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Breakfast of Chumpions

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In university, I learned that I liked eggs (at least I learned something). Every weekend, my haggard friends and I would hit up a cheap diner after one of our nights out. We would discuss who had slept with who, who got the drunkest, and how sweaty our one friend got when he danced (he knows who he is). But mostly, we’d devour our eggs and bacon and hash browns and as hungover as I usually was, I probably would have poured grease into my mouth if it was socially acceptable.

As we grew out of our three days a week drinking binges, I grew to fear breakfast. No longer was it the social activity of the past, it now seemed complicated. At first, I drank a protein shake (because that’s what fit people ate), then a granola bar and then nothing at all (because that’s what skinny people ate). I would smirk as my roommates buttered their toast or blended their smoothies. My friend said she always woke up starving and I smugly replied that I didn’t wake up hungry at all (I was murdering my metabolism).

Throughout my eating disorder, my mission was always to get through as much of the day before eating as possible. I think this is a common eating disordered or even dieter symptom. Abstaining keeps your possibilities (to starve) open. Don’t beat yourself up, you haven’t failed yet. It’s all about control or productivity, mastering the day, and staying on top of things. But as the day goes on, these abstract concepts get replaced with tangible hunger. Often binges are late night occurrences. Your guard is down, you can relax.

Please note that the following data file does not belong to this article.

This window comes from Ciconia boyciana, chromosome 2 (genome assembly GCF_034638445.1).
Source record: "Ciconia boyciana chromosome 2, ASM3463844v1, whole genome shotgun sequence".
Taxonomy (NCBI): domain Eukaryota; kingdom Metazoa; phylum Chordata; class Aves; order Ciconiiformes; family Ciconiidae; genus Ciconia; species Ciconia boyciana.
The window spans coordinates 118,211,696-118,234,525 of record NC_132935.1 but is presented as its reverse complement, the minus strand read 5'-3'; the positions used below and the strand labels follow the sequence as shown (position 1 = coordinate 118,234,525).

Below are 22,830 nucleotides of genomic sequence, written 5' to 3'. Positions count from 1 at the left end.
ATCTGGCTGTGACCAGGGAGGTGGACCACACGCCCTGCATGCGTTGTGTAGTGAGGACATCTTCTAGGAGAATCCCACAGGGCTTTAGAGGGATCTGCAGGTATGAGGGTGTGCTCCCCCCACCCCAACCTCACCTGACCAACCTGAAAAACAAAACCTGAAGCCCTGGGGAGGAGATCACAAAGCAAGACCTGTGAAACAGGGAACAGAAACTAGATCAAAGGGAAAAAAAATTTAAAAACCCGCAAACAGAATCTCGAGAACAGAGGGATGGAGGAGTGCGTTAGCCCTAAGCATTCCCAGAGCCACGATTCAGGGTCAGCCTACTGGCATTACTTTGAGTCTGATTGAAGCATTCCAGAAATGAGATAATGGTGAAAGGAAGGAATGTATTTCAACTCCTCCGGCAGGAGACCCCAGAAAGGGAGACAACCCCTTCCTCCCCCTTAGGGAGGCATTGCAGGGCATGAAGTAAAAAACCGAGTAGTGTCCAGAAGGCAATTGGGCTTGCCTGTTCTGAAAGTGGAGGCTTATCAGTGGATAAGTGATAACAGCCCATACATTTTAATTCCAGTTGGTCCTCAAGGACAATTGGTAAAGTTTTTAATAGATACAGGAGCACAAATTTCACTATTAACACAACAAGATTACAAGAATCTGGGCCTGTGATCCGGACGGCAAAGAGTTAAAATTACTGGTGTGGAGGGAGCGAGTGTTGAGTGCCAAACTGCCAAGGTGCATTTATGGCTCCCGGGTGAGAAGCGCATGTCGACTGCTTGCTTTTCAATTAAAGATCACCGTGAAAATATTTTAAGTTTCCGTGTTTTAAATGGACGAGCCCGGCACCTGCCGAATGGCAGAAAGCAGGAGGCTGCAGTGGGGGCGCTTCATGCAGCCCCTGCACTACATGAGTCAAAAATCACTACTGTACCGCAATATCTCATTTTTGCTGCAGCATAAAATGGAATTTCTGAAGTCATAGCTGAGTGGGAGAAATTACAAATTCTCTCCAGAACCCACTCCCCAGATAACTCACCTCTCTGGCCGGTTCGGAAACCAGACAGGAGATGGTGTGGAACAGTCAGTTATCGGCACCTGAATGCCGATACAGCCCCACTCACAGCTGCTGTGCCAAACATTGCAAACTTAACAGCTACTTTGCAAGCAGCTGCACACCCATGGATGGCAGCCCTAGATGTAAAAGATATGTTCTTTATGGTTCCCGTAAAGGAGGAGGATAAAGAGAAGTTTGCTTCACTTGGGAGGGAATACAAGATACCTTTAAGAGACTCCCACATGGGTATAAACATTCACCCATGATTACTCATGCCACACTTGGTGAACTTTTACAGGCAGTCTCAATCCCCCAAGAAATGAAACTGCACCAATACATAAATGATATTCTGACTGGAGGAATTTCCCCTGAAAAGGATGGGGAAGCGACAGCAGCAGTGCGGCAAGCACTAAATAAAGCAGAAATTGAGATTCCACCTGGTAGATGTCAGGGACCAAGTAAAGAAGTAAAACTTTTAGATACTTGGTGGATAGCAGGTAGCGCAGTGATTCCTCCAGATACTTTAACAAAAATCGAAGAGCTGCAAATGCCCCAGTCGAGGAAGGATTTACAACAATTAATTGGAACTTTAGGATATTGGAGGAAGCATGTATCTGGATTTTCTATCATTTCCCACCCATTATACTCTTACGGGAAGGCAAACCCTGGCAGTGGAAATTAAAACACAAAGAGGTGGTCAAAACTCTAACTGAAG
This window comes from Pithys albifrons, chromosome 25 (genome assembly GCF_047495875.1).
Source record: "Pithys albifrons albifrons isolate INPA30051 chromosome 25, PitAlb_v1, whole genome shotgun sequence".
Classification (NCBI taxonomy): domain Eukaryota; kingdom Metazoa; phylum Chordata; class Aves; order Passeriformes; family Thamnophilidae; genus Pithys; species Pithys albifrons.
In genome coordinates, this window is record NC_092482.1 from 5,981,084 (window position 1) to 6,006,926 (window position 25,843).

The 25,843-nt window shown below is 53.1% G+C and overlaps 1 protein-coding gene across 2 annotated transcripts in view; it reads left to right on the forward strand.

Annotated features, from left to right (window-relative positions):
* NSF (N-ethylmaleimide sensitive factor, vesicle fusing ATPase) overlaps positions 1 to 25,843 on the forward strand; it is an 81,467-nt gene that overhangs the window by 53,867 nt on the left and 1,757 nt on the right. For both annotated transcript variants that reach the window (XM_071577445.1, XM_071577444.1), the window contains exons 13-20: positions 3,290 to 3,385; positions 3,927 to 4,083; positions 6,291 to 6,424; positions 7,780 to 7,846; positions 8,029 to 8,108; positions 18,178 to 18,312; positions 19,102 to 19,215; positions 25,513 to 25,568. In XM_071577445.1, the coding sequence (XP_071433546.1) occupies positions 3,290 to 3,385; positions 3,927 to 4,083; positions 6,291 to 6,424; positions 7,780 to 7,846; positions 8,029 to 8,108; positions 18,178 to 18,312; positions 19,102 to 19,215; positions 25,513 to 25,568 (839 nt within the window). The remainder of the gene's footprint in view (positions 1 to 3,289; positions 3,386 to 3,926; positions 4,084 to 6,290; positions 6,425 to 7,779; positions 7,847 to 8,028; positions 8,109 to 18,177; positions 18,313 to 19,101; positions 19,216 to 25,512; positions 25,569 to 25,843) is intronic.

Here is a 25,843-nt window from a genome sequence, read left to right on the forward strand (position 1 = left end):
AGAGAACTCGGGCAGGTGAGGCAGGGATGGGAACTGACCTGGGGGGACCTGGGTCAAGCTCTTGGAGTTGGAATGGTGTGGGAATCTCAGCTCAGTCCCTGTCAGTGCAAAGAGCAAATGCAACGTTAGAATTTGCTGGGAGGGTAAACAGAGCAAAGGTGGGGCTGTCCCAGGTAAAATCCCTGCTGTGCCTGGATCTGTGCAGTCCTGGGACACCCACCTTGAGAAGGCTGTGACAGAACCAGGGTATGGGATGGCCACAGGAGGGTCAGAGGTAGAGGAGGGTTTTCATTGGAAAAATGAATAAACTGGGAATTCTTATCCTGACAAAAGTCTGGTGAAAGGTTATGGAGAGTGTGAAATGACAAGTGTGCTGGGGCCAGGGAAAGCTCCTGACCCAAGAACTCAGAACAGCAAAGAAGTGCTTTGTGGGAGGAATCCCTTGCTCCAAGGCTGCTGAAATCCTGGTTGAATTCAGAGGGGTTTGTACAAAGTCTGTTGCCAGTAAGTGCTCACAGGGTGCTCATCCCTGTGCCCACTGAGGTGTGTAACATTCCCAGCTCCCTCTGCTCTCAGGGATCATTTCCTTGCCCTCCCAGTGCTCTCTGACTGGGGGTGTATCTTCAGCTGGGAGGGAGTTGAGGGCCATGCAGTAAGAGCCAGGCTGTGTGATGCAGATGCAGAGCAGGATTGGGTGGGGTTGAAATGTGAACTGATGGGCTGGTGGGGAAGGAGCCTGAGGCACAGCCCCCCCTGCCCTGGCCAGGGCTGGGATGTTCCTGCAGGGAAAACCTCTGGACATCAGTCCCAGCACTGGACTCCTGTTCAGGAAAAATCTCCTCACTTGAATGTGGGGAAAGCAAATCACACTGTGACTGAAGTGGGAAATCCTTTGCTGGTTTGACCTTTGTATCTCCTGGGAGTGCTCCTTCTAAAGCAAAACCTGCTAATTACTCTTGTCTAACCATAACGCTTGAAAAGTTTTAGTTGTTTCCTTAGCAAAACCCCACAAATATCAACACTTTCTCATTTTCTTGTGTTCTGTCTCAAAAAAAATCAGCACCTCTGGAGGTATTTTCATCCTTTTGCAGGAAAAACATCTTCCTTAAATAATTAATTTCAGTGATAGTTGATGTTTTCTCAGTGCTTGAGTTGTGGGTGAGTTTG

I remember the ease of skipping breakfast in high school. The 8am start time made any activity apart from primping myself superfluous. I chugged coffee and red bull as both held an edgy allure in my pubescent mind. I then started skipping lunch. I had packed trail mix every day for a year until a girl I sat with admitted she had a nut allergy. I was so embarrassed of my indiscretion I stopped bringing lunches altogether. I got away with an iced coffee as I giggled with my friends in the backseat of someone’s car. I never ate before the final bell. I got giddy off of not eating as my classmates scarfed down cafeteria pizza and doughnuts.

Those first university years were a vacation from my breakfast hiatus, but soon I found myself sitting in a breakfast diner ordering watermelon while my roommates ordered eggs benedict. I shook from the cocktail of hunger and coffee and artificial sweetener. I covered my nibbled at fruit with a napkin. I felt sick, I hadn’t eaten in the morning for months. My roommates looked anywhere but at my plate. This is one of the reasons the eating disordered don’t go out for meals much. It’s harder to avoid how bizarre your eating has become.

When I started to recover, I ate sporadic breakfasts. I sat through classes watching the minute hand tick by as I thought of the granola bar I could have once the class was over. I progressed to a protein bar and marveled at my audacity. I skipped class and ate peanut butter with a spoon. I got busy and put on dizziness like a cozy sweater. I slept in and smiled when I only ate dinner. But I eat the rubbery scrambled eggs my boyfriend scrapes off the pan and I meet my friends for brunch and sometimes it feels okay. It’s those okays I need to keep adding up.